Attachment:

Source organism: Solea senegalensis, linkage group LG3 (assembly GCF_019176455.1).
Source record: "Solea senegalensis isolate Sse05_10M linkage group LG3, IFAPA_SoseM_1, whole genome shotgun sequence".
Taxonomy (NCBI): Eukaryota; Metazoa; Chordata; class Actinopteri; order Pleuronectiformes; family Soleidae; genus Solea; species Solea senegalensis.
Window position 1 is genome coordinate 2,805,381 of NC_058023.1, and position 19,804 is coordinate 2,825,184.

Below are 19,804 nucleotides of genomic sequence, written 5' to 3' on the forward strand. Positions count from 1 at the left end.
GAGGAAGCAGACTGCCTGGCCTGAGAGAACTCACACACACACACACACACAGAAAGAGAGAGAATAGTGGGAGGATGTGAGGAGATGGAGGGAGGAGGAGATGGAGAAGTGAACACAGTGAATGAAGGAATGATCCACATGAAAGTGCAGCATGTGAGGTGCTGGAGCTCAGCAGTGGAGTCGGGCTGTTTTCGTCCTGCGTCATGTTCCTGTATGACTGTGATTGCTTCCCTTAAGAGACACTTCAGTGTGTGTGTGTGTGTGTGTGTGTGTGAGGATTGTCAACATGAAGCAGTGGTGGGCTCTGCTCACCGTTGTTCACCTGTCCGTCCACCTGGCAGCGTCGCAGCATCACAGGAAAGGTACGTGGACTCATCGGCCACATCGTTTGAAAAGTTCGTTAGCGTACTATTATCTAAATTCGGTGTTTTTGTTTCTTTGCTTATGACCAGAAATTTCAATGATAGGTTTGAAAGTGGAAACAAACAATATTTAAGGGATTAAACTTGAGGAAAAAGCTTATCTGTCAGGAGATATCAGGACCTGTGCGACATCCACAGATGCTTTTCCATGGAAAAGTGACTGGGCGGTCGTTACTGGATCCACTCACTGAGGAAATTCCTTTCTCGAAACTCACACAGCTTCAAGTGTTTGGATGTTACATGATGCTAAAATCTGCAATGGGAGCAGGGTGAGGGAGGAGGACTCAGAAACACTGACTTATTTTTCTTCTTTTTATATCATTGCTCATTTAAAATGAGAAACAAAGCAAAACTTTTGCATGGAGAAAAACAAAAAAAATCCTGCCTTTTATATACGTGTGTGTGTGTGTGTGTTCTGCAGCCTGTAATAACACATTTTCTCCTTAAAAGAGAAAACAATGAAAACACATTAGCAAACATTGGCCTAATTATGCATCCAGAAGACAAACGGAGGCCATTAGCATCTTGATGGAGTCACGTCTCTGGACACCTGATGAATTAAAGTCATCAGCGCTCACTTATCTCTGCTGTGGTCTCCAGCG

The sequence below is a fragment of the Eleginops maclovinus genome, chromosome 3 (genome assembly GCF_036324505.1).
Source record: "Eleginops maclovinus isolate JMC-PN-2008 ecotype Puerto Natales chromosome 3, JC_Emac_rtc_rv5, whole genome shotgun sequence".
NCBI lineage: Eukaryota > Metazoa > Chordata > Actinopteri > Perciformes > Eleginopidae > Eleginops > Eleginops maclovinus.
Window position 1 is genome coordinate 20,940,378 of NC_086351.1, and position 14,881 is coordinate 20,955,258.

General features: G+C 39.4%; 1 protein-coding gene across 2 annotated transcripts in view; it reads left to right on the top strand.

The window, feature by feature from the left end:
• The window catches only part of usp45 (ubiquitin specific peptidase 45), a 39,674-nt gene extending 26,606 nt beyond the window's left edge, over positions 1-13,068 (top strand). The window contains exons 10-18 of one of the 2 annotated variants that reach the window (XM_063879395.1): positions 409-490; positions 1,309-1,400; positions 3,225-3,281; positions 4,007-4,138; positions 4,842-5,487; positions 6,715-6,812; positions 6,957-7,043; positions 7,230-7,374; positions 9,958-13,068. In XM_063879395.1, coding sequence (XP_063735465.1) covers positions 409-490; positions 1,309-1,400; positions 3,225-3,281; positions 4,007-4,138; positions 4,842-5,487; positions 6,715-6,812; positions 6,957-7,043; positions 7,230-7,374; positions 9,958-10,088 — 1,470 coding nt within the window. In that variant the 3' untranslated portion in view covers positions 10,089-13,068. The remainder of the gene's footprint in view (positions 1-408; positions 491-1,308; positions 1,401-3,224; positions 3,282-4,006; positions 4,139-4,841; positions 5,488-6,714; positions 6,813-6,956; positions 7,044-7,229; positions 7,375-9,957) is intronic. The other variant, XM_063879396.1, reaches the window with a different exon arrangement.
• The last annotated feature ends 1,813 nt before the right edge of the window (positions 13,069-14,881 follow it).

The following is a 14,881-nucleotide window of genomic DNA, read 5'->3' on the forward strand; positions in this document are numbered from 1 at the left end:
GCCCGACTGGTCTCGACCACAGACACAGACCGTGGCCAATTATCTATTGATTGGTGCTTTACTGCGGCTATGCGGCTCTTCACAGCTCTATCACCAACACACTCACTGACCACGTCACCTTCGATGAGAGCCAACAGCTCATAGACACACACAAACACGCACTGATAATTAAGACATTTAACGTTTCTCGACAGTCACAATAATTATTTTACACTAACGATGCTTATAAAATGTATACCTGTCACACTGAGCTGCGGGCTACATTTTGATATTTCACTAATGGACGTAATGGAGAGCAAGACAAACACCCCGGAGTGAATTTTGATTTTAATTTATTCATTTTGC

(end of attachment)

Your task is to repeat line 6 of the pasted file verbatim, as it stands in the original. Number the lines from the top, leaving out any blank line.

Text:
GAGGAAGCAGACTGCCTGGCCTGAGAGAACTCACACACACACACACACACAGAAAGAGAGAGAATAGTGGGAGGATGTGAGGAGATGGAGGGAGGAGGAGATGGAGAAGTGAACACAGTGAATGAAGGAATGATCCACATGAAAGTGCAGCATGTGAGGTGCTGGAGCTCAGCAGTGGAGTCGGGCTGTTTTCGTCCTGCGTCATGTTCCTGTATGACTGTGATTGCTTCCCTTAAGAGACACTTCAGTGTGTGTGTGTGTGTGTGTGTGTGTGAGGATTGTCAACATGAAGCAGTGGTGGGCTCTGCTCACCGTTGTTCACCTGTCCGTCCACCTGGCAGCGTCGCAGCATCACAGGAAAGGTACGTGGACTCATCGGCCACATCGTTTGAAAAGTTCGTTAGCGTACTATTATCTAAATTCGGTGTTTTTGTTTCTTTGCTTATGACCAGAAATTTCAATGATAGGTTTGAAAGTGGAAACAAACAATATTTAAGGGATTAAACTTGAGGAAAAAGCTTATCTGTCAGGAGATATCAGGACCTGTGCGACATCCACAGATGCTTTTCCATGGAAAAGTGACTGGGCGGTCGTTACTGGATCCACTCACTGAGGAAATTCCTTTCTCGAAACTCACACAGCTTCAAGTGTTTGGATGTTACATGATGCTAAAATCTGCAATGGGAGCAGGGTGAGGGAGGAGGACTCAGAAACACTGACTTATTTTTCTTCTTTTTATATCATTGCTCATTTAAAATGAGAAACAAAGCAAAACTTTTGCATGGAGAAAAACAAAAAAAATCCTGCCTTTTATATACGTGTGTGTGTGTGTGTGTTCTGCAGCCTGTAATAACACATTTTCTCCTTAAAAGAGAAAACAATGAAAACACATTAGCAAACATTGGCCTAATTATGCATCCAGAAGACAAACGGAGGCCATTAGCATCTTGATGGAGTCACGTCTCTGGACACCTGATGAATTAAAGTCATCAGCGCTCACTTATCTCTGCTGTGGTCTCCAGCG